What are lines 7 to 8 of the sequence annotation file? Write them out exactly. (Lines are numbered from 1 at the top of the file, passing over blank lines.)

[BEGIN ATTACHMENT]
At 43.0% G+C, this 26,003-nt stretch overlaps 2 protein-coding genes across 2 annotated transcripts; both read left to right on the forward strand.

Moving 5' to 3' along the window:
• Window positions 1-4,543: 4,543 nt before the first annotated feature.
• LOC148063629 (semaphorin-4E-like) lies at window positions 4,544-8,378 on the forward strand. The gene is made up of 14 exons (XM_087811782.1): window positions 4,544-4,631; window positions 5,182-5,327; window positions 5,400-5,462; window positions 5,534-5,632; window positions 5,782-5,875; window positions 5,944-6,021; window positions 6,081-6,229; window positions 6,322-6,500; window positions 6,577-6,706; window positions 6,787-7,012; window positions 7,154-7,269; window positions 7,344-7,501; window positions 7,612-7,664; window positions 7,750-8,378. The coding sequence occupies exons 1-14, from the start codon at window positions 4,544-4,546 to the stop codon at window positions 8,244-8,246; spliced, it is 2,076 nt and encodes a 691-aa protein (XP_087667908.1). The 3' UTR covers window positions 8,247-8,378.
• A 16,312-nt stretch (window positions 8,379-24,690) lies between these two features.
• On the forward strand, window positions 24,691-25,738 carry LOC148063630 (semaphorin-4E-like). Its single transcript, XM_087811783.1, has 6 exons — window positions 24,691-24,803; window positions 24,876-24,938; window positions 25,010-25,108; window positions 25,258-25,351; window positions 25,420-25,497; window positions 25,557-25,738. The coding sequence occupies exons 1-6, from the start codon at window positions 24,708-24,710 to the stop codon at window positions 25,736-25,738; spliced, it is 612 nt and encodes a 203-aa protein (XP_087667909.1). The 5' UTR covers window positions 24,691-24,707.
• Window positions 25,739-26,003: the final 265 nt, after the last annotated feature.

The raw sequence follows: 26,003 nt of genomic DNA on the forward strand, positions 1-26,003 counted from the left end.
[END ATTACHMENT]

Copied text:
• Window positions 25,739-26,003: the final 265 nt, after the last annotated feature.

The raw sequence follows: 26,003 nt of genomic DNA on the forward strand, positions 1-26,003 counted from the left end.